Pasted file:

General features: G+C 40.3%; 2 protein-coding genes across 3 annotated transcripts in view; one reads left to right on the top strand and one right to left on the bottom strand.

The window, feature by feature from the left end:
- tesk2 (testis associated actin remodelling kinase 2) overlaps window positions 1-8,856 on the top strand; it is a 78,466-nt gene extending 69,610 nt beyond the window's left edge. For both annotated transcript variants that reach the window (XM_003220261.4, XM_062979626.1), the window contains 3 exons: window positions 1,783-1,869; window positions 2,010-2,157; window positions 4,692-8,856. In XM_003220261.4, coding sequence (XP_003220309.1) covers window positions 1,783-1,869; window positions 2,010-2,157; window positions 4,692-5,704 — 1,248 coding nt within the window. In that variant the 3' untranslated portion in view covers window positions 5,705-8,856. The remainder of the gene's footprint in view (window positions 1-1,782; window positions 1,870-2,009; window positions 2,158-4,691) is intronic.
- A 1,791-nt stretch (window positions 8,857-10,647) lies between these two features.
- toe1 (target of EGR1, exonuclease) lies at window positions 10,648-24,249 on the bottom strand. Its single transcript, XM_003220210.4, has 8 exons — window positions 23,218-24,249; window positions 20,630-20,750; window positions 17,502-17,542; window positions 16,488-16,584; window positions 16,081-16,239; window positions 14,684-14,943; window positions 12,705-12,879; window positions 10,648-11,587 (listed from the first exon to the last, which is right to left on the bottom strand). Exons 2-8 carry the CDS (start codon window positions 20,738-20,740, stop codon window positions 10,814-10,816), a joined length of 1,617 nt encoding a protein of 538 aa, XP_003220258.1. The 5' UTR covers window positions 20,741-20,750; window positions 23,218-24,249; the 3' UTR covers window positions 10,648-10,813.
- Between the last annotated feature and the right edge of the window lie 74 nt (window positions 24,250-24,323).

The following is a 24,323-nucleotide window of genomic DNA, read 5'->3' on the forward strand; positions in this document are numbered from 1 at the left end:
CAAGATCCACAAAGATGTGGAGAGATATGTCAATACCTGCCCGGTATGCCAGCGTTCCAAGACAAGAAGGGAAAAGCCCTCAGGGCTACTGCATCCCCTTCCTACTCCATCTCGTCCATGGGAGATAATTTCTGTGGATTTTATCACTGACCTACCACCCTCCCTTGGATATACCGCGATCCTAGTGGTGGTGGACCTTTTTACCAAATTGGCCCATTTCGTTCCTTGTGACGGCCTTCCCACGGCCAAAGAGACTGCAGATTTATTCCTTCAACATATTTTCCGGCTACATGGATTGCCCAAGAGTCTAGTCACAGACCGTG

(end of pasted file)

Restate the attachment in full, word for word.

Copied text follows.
General features: G+C 40.3%; 2 protein-coding genes across 3 annotated transcripts in view; one reads left to right on the top strand and one right to left on the bottom strand.

The window, feature by feature from the left end:
- tesk2 (testis associated actin remodelling kinase 2) overlaps window positions 1-8,856 on the top strand; it is a 78,466-nt gene extending 69,610 nt beyond the window's left edge. For both annotated transcript variants that reach the window (XM_003220261.4, XM_062979626.1), the window contains 3 exons: window positions 1,783-1,869; window positions 2,010-2,157; window positions 4,692-8,856. In XM_003220261.4, coding sequence (XP_003220309.1) covers window positions 1,783-1,869; window positions 2,010-2,157; window positions 4,692-5,704 — 1,248 coding nt within the window. In that variant the 3' untranslated portion in view covers window positions 5,705-8,856. The remainder of the gene's footprint in view (window positions 1-1,782; window positions 1,870-2,009; window positions 2,158-4,691) is intronic.
- A 1,791-nt stretch (window positions 8,857-10,647) lies between these two features.
- toe1 (target of EGR1, exonuclease) lies at window positions 10,648-24,249 on the bottom strand. Its single transcript, XM_003220210.4, has 8 exons — window positions 23,218-24,249; window positions 20,630-20,750; window positions 17,502-17,542; window positions 16,488-16,584; window positions 16,081-16,239; window positions 14,684-14,943; window positions 12,705-12,879; window positions 10,648-11,587 (listed from the first exon to the last, which is right to left on the bottom strand). Exons 2-8 carry the CDS (start codon window positions 20,738-20,740, stop codon window positions 10,814-10,816), a joined length of 1,617 nt encoding a protein of 538 aa, XP_003220258.1. The 5' UTR covers window positions 20,741-20,750; window positions 23,218-24,249; the 3' UTR covers window positions 10,648-10,813.
- Between the last annotated feature and the right edge of the window lie 74 nt (window positions 24,250-24,323).

The following is a 24,323-nucleotide window of genomic DNA, read 5'->3' on the forward strand; positions in this document are numbered from 1 at the left end:
CAAGATCCACAAAGATGTGGAGAGATATGTCAATACCTGCCCGGTATGCCAGCGTTCCAAGACAAGAAGGGAAAAGCCCTCAGGGCTACTGCATCCCCTTCCTACTCCATCTCGTCCATGGGAGATAATTTCTGTGGATTTTATCACTGACCTACCACCCTCCCTTGGATATACCGCGATCCTAGTGGTGGTGGACCTTTTTACCAAATTGGCCCATTTCGTTCCTTGTGACGGCCTTCCCACGGCCAAAGAGACTGCAGATTTATTCCTTCAACATATTTTCCGGCTACATGGATTGCCCAAGAGTCTAGTCACAGACCGTG